American Health: New USDA Dietary Guidelines Leave Sustainability Out

photo by magnus lögdber

Just in time for those New Year’s resolutions, the USDA will release a new set of Dietary Guidelines for Americans (see the current guidelines here). The 100+ page document is suppose to tell Americans what to eat, and how much of it, in addition of what foods to avoid for optimal health. It’s much easier said than done, as a lot of controversy and dispute is making it difficult for Public Health Professionals responsible for updating the guidelines to finalize them before December.

The guidelines are updated every five years, bringing into consideration the latest research in Nutrition and Health Sciences. During a time when America’s dietary habits are alarmingly bad, there is a lot of pressure to make these guidelines applicable to the current American lifestyle. In the world of human Nutrition where the science and facts seem to be constantly changing and contradictory, creating a document that tells 318 million people what to eat is undoubtedly a daunting task. And apparently, a controversial one too.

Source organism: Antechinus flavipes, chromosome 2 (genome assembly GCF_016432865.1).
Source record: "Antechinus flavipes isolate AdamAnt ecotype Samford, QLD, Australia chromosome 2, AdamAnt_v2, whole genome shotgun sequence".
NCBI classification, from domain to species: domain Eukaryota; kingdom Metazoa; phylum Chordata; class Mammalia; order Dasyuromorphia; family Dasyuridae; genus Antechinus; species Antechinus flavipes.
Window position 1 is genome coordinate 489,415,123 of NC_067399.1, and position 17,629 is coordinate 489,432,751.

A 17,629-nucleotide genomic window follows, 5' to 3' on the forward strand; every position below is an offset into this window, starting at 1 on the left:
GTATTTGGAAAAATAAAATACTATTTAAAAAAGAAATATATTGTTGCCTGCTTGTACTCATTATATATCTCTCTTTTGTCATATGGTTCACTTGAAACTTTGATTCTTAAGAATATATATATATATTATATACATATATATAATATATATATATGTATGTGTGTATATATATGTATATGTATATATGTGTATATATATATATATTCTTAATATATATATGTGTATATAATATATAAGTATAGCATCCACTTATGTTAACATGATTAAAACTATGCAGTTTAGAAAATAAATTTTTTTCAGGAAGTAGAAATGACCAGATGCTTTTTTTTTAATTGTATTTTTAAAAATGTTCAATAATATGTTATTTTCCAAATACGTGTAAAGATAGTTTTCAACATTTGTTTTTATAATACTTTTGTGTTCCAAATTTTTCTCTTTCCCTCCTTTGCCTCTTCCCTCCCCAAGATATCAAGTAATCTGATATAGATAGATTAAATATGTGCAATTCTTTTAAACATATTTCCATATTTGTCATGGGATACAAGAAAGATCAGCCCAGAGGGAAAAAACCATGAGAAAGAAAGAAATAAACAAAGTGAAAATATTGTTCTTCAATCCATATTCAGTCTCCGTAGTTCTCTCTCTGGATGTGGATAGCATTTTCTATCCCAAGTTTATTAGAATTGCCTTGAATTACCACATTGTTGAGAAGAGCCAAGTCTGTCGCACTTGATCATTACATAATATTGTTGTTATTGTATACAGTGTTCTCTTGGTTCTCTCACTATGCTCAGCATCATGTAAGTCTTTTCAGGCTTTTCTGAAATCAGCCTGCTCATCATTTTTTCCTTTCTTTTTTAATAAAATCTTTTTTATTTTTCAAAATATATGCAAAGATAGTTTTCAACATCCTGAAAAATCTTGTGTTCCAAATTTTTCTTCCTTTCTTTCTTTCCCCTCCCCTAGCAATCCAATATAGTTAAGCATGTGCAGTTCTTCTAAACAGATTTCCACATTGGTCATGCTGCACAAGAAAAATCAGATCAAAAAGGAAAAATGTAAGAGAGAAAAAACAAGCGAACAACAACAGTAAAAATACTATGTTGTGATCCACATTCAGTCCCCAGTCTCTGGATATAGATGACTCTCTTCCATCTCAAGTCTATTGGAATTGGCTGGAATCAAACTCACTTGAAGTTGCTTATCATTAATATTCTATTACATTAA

The hottest controversy surrounding the guidelines at the moment? Sustainability. Whether or not the health of the environment should also be considered when creating the guidelines. The bottom line this past week has been that possible environmental factors will not be considered, and rightly so. And not because sustainability is not an issue - rather, it’s an equally big issue whose relation with food in America is still under a lot of debate. We all know that meat production raises levels of CO2 emissions - but what about the sustainability of other foods like almonds?  To produce one almond, farmers use approximately a gallon of water. But what about a head of broccoli or one orange? This LA Times article looks at almond production from another angle.

All of these confusing factors must be considered, in addition to variables like amount of food per capita for different types of food. So will adding one complicated issue to another actually help both situations? As USDA secretaries Tom Vilsack and Sylvia Burwell told NPR : "we do not believe that the 2015 DGAs [Dietary Guidelines for Americans] are the appropriate vehicle for this important policy conversation about sustainability." Fair enough. It’s tough to argue that sorting out the details that support the purpose of these guidelines - helping Americans make better food choices -  is the first priority here. One health battle at a time.